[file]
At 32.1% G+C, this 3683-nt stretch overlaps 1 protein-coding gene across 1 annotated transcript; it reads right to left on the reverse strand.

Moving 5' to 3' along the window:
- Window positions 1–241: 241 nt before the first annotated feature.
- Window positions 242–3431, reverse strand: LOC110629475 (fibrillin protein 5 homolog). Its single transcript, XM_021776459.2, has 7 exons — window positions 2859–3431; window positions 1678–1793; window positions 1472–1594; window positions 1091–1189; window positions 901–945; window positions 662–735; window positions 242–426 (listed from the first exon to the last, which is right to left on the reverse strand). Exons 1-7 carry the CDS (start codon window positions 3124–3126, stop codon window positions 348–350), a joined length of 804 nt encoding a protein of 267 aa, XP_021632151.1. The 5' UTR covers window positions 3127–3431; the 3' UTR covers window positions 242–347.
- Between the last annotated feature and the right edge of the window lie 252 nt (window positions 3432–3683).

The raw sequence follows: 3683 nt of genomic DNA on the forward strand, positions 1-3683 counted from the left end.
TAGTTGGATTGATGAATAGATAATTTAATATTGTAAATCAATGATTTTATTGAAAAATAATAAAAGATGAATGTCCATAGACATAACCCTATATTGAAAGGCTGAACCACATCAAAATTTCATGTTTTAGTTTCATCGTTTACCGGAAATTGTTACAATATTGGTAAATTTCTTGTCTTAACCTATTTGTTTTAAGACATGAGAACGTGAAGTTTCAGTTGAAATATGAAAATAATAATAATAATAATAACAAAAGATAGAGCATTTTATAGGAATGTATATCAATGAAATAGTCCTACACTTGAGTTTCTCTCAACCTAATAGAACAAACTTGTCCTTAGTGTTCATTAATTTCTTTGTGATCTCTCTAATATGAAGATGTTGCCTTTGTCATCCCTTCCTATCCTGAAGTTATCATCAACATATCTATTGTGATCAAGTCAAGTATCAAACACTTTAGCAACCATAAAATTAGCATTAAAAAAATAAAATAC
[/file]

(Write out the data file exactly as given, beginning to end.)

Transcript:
At 32.1% G+C, this 3683-nt stretch overlaps 1 protein-coding gene across 1 annotated transcript; it reads right to left on the reverse strand.

Moving 5' to 3' along the window:
- Window positions 1–241: 241 nt before the first annotated feature.
- Window positions 242–3431, reverse strand: LOC110629475 (fibrillin protein 5 homolog). Its single transcript, XM_021776459.2, has 7 exons — window positions 2859–3431; window positions 1678–1793; window positions 1472–1594; window positions 1091–1189; window positions 901–945; window positions 662–735; window positions 242–426 (listed from the first exon to the last, which is right to left on the reverse strand). Exons 1-7 carry the CDS (start codon window positions 3124–3126, stop codon window positions 348–350), a joined length of 804 nt encoding a protein of 267 aa, XP_021632151.1. The 5' UTR covers window positions 3127–3431; the 3' UTR covers window positions 242–347.
- Between the last annotated feature and the right edge of the window lie 252 nt (window positions 3432–3683).

The raw sequence follows: 3683 nt of genomic DNA on the forward strand, positions 1-3683 counted from the left end.
TAGTTGGATTGATGAATAGATAATTTAATATTGTAAATCAATGATTTTATTGAAAAATAATAAAAGATGAATGTCCATAGACATAACCCTATATTGAAAGGCTGAACCACATCAAAATTTCATGTTTTAGTTTCATCGTTTACCGGAAATTGTTACAATATTGGTAAATTTCTTGTCTTAACCTATTTGTTTTAAGACATGAGAACGTGAAGTTTCAGTTGAAATATGAAAATAATAATAATAATAATAACAAAAGATAGAGCATTTTATAGGAATGTATATCAATGAAATAGTCCTACACTTGAGTTTCTCTCAACCTAATAGAACAAACTTGTCCTTAGTGTTCATTAATTTCTTTGTGATCTCTCTAATATGAAGATGTTGCCTTTGTCATCCCTTCCTATCCTGAAGTTATCATCAACATATCTATTGTGATCAAGTCAAGTATCAAACACTTTAGCAACCATAAAATTAGCATTAAAAAAATAAAATAC